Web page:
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CASH Courier > 2007 Fall Issue

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The C.A.S.H. Courier

ARTICLE from the Summer 2007 Issue

A Grassroots Primer: Recounting The Offensive
By Carol Tresner

Earlier this year I recounted an incident occurring near a forested Reno park in December of 2006. The trailhead, located near many high-end homes, happened to be popular especially with women hikers and their canine companions, and involved two dogs inadvertently captured in leg-hold traps meant for bobcats. Within weeks, the local Reno paper featured the mishap in an article which I recognized as an empowering opportunity to change Nevadaís archaic, almost non-existent trapping regulations. Trish Swain, who had been a hiking companion of some years and a supplier of two boisterous dogs eager to run with mine, was enthusiastic about teaming up with the prospect of trap removal from not just one of our favorite hiking areas, but state wide.

A key component of our campaign was her expertise with computer functions and their application: she designed what became the TrailSafe website. Another factor was the Reno-Gazette Journalís continued coverage of what became a hot-button issue in the Letters to the Editor section plus subsequent articles on the subject.

Trish and I gathered support from concerned individuals at various Citizen Advisory Board meetings which we enthusiastically attended, voicing our concerns and publicizing the TrailSafe website as a go-to location for information. She did research, I hatched the idea of an informal citizensí petition requesting changes in trapping regulations which we presented at tabling opportunities such as the Home Show, Humane Society events, and most fruitfully, Earth Day where we gratefully shared space with the Great Basin Group. Eventually Trish entered over 700 names into our data base/membership list, most generated by our petition. In contrast, only 611 trappers were licensed in all of Nevada. Public sentiment was clearly on our side!

On March 30th, four of us attended our first Nevada Department of Wildlife meeting where we spoke before the commission during the public comment period. We were instructed to present a formal petition at the next meeting. Later, we learned the new director, Kenneth Meyer, instructed staff to assist us with the process for which we are most grateful. After this initial meeting, Joel Balkeslee, president of the Nevada Trappers Association, offered to meet with us. Trish declined, but a two hour chat over coffee was amiable and a dialogue with the opposition was established.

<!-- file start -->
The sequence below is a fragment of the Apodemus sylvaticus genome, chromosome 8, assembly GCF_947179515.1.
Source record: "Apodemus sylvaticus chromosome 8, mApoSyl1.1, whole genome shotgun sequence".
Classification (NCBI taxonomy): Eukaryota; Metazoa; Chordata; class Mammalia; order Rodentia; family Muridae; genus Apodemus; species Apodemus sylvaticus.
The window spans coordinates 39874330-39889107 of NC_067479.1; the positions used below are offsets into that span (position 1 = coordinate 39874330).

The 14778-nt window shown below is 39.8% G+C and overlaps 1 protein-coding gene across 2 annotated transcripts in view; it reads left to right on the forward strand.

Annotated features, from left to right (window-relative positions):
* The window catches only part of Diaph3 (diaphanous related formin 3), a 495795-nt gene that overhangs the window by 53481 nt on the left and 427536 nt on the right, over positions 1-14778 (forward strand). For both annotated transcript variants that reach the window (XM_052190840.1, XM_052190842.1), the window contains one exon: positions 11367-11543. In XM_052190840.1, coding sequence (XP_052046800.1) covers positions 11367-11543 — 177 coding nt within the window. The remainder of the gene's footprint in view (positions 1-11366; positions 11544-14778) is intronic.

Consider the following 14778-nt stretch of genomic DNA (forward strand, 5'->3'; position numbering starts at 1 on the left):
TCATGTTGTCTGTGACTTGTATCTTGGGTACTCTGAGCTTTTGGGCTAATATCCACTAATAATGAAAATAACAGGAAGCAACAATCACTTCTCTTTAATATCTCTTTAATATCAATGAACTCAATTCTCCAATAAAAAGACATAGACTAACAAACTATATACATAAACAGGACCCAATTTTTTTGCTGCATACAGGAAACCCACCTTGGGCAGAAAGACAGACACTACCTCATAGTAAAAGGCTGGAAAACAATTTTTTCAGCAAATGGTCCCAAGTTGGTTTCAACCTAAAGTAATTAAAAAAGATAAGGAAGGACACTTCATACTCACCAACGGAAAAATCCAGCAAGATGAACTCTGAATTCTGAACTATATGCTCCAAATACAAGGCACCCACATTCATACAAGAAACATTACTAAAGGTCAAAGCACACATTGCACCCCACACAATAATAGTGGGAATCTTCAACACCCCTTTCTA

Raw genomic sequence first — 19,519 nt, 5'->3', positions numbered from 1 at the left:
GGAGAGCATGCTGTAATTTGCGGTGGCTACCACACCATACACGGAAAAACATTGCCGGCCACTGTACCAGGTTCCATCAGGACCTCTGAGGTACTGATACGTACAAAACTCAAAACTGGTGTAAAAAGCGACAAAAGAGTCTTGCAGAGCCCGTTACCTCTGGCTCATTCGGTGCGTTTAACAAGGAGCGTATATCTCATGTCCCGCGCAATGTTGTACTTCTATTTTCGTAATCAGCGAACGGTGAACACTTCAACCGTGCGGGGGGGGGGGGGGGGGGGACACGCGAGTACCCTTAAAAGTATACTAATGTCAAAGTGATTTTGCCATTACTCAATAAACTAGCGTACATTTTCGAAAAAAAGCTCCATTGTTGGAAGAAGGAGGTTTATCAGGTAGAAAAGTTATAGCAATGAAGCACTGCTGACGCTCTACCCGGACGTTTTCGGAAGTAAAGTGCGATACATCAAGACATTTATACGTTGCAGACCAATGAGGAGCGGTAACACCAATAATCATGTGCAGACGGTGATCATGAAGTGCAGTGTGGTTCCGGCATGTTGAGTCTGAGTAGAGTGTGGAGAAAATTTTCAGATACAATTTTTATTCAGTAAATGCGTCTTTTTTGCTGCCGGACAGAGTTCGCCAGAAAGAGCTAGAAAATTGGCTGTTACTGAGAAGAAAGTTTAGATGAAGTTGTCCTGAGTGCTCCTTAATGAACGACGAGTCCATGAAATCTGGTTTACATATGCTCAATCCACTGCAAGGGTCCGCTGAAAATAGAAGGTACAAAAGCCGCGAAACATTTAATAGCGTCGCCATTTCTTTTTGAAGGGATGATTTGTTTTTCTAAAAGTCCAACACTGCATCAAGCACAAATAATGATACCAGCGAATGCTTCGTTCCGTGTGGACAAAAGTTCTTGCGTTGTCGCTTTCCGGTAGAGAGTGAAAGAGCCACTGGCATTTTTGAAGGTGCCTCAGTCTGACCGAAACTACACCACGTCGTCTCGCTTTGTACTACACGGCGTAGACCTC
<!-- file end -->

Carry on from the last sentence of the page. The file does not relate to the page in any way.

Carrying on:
For me, a background of some 20-odd years in Sierra Club-style activism was invaluable, providing support and networking contacts such as Marge Sill and Tina Nappe (formerly on the NDOW commission).

Trish made important contacts via the website as well. Any and all Washoe county public officials who might be seen as sympathetic to our cause were contacted. It was agreed that support for our petition was to be placed before the county commissioners as an agenda item. It was necessary to keep our goals on the public and official radar for the groundswell value.

Sadly, at this point our goals objectives. All our members agreed that recreational trapping was counter to our values, but what could be realistically achieved?

The next NDOW meeting on the 11th of May saw our petition rejected. We had asked for too much. Both sides were instructed to return with a joint petition. In Nevada, only NDOW can change trapping regulations. The alternatives are time-consuming lobbying before the next meeting of the legislature or an expensive ballot initiative.

The influx of California residents into the Reno area had produced a change in cultural awareness as well as producing an overflow of homes into the urban interface. Trapping had a public safety hazard aspect and the trappers knew this. Realizing the wisdom of some concessions they asked to meet at the NDOW offices. Other officials were invited and attended, stressing the importance of our mission and giving us a psychological advantage, I felt. The arc, in a manner of speaking, was full and launched. The signed petition covered trails from the Tahoe Rim east, virtually Mt. Rose to Interstate 80 was in effect closed to snares and leg hold traps utilized by recreational trappers on public land. The joint petition was presented by Joel and myself in Elko and unanimously accepted on June 22.

Several attendees including supportive animal rights activist Don Molde noted that this was a first; a citizensí group petition had never before succeeded. Yes, much more needs to be done, including the inhumane 96 hour checking time for trap lines. This summation omits our many dead ends and missteps, now history.

Tenacity, media exposure, organization, flexibility, wise counsel, compromise and technology all factored in- yes, luck and timing, too - and allowed this small but significant victory for what were initially only two senior women hikers who gave voice to what many others endorsed.

In this case, an offensive of less than six months duration in contrast to the lengthy campaigns usually waged by admirable activists saw results.

Realize that that person who greets you each day in the mirror might be a world-changing force waiting to manifest. WHATíS YOUR ISSUE?

Carol Tresner is a founder of Trailsafe. See www.trailsafe.org

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